Livy sobered. She'd never claimed to be a lady. The tiny glow inside her faded with the setting sun. Mr. Russell would never be interested in Light-Fingered Livy O'Brien. "No thank you, Mr. Russell. I'm not going far. I'll be fine."
"I'd feel better, ma'am." He gestured toward the alley. "Especially after what happened."
He held out his arm, one eyebrow cocked in invitation. Her emotions warred with her head. She shouldn't allow such liberties, but what harm would it do to let him escort her home?
She placed her hand in the crook of his arm. "Very well. Thank you, Mr. Russell."
"Call me Jake."
Livy's heart gave a nervous flutter. Did Mr. Russell mask his intentions behind a gentlemanly face and kindly words? A common enough practice where she came from. "I'm afraid using your given name would be a little too familiar. I don't know anything about you."
"Well, I can remedy that. What do you want to know?"
Livy shook her head, softening her refusal with a smile. It wouldn't do to ask the man questions about himself. If she did, then he'd feel at liberty to ask questions of his own. Questions she didn't want to answer.
He chuckled. "You sure are a shy little thing, Miss O'Brien."
Better to let him think her bashful than know the truth. A couple of years ago, she might have spun a yarn or two to keep him entertained, but no longer. If she couldn't speak the truth, she'd say nothing at all.
Her silence didn't stop him. "You must be new around here. I don't remember seeing you before."
"I arrived in Chestnut about two months ago."
"That explains it. I've only been back in town a few weeks myself."
Livy darted a glance from the corner of her eye to study him. Discreetly, of course—she'd at least learned something from Mrs. Brooks. The top of her head barely reached his chin, and broad shoulders filled out his coat. A late-afternoon shadow dusted his firm jawline.
He stepped off the boardwalk and helped her across a patch of ice. Her stomach flopped when his green eyes connected with hers, and she blurted out the first thing that popped into her mind. "Oh? Where've you been?"
She could've bitten her tongue. She shouldn't have asked, but curiosity had gotten the best of her. What made her want to know more about Jake Russell? Mercy, why should she even wonder about the man? He wasn't anyone she should worry with.
If only her foolish girl's heart would listen to reason.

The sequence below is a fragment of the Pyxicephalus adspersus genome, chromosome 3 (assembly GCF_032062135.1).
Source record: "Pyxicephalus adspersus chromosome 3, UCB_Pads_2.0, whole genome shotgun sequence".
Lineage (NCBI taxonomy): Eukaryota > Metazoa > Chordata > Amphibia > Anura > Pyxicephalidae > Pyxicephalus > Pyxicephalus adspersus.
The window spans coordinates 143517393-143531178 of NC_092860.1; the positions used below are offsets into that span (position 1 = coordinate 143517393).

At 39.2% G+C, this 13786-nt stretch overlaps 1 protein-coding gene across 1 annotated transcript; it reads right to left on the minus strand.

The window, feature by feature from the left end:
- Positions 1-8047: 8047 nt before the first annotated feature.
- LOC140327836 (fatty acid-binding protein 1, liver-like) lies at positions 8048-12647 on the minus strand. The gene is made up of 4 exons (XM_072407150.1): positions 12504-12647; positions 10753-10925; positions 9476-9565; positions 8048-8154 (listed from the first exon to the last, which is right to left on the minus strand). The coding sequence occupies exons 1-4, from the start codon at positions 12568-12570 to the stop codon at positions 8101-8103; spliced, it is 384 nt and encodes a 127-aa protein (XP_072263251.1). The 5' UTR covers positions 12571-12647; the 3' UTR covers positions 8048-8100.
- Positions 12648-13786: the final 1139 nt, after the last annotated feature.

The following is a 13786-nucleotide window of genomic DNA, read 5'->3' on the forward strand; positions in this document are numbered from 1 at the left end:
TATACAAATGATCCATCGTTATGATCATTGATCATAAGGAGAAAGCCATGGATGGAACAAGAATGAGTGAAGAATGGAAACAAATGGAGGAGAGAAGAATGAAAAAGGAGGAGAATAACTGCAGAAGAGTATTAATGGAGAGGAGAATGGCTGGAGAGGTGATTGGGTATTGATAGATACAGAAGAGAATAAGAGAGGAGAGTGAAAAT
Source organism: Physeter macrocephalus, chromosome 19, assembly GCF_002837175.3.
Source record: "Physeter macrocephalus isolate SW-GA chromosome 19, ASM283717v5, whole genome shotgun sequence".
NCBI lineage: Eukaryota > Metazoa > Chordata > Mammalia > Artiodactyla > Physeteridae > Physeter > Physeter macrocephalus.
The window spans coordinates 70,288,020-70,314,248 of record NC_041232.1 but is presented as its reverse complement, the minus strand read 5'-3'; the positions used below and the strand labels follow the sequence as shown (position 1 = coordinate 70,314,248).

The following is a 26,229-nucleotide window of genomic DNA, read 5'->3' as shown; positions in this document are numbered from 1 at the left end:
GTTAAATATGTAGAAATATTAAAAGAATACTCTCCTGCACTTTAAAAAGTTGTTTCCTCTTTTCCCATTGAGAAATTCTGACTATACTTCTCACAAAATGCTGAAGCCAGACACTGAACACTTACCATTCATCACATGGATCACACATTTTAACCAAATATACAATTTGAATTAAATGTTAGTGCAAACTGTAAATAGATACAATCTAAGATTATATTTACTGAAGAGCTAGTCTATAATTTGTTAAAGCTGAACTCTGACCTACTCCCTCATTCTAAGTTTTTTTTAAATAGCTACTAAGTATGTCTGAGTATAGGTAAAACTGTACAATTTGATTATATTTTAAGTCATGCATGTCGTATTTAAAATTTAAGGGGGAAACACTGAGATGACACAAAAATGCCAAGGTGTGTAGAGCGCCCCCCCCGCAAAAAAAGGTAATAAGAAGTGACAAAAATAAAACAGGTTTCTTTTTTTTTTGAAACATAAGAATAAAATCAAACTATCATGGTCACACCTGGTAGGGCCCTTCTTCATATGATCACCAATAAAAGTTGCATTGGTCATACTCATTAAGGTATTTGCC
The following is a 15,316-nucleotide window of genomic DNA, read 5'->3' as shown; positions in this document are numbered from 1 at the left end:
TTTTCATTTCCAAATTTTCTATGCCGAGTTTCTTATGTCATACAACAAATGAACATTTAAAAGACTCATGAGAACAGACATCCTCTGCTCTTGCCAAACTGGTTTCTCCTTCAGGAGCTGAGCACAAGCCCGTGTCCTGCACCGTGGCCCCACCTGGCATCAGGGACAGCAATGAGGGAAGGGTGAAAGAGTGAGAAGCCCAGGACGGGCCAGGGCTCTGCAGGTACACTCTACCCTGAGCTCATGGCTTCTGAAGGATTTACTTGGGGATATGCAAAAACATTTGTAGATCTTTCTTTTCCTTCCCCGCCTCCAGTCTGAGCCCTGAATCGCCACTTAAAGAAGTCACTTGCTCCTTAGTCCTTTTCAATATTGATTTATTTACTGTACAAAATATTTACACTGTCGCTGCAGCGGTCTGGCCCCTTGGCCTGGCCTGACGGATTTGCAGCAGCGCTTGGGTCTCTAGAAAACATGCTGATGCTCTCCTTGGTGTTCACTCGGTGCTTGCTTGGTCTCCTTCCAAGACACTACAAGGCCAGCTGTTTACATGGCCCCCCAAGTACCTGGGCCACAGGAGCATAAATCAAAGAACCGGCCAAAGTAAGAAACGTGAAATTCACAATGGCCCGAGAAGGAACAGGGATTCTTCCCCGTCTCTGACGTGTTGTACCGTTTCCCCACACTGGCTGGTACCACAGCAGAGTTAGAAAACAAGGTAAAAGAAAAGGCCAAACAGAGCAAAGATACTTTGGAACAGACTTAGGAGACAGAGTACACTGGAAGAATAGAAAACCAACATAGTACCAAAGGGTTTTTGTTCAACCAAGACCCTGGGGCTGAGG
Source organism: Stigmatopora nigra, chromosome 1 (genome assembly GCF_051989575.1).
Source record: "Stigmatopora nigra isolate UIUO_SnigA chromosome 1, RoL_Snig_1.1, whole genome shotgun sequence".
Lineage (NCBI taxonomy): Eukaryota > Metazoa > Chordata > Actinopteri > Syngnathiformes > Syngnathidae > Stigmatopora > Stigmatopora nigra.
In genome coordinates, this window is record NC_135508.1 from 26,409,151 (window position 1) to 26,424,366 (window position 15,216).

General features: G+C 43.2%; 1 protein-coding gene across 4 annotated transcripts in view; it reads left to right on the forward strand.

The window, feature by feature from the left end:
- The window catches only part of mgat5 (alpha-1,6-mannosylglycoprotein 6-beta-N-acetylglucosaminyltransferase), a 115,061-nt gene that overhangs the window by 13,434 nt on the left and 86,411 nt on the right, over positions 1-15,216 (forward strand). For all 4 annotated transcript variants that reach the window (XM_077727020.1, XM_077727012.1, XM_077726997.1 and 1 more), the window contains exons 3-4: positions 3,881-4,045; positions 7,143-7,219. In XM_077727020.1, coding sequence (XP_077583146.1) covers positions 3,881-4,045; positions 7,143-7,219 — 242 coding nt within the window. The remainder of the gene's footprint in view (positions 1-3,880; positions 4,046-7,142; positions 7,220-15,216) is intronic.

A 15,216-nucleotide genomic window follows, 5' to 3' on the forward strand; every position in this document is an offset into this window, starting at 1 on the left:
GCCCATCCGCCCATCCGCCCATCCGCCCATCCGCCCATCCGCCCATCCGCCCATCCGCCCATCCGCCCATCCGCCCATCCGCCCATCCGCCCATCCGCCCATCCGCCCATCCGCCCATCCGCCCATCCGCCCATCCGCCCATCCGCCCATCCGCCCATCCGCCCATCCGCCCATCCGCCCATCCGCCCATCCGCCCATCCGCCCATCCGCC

"Taking care of some business in Missouri. It's good to be home, though."
They ambled in silence past the Misses Huff Millinery Shop and the recently opened Chinese laundry. The scent of green lumber tickled Livy's nose, bringing forth the image of the fresh sprig of mistletoe hung over the door of the orphanage.
The boardwalk ended just past the laundry. Livy gestured into the gathering darkness. "It's a little farther down this way."
"I don't mind."
The snow-covered ground lay frozen, Livy's footprints from when she'd trekked into town the only evidence of anyone being out and about on this frigid day.
They rounded the bend, and Livy eased her hand from the warmth of Jake's arm when they came within sight of the rambling two-story house nestled under a grove of cottonwoods. "Thank you, Mr. Russell. This is where I live."
* * *
Jake studied the building before returning his attention to the petite lady at his side. He'd known the moment he laid eyes on her that they hadn't met. He would have remembered. "This is the new orphanage, isn't it?"
"Yes. That's right."
"I heard someone opened one up. 'Bout time. Lots of young'uns needing a place to stay these days."
"We already have five children in our care."
They stepped onto the porch, and she pushed the hood of her cape back. Light from inside the house shot fire through reddish-brown curls and revealed a smattering of freckles across a pert nose.
She'd knocked the wind out of him earlier, and the feeling came back full force now.
Jake stepped back, putting some distance between them. He didn't have the time or the energy to be thinking about a girl, no matter how pretty she might be. His days and nights were chock-full as it was. He tipped his hat. "Good night, Miss O'Brien."
Her smile lit up the dreary winter landscape. "Thank you for escorting me home, Mr. Russell. Good night."
He headed back toward town, rehashing the brief conversation he'd had with Livy O'Brien. She'd sure seemed reluctant to talk about herself. Come to think of it, she hadn't told him much of anything.
Did he make her nervous? He should have told her who he was, but the thought hadn't crossed his mind. Knowing he was a sheriff's deputy would have put her at ease, but she hadn't seemed the least bit interested in who he was or what he did for a living.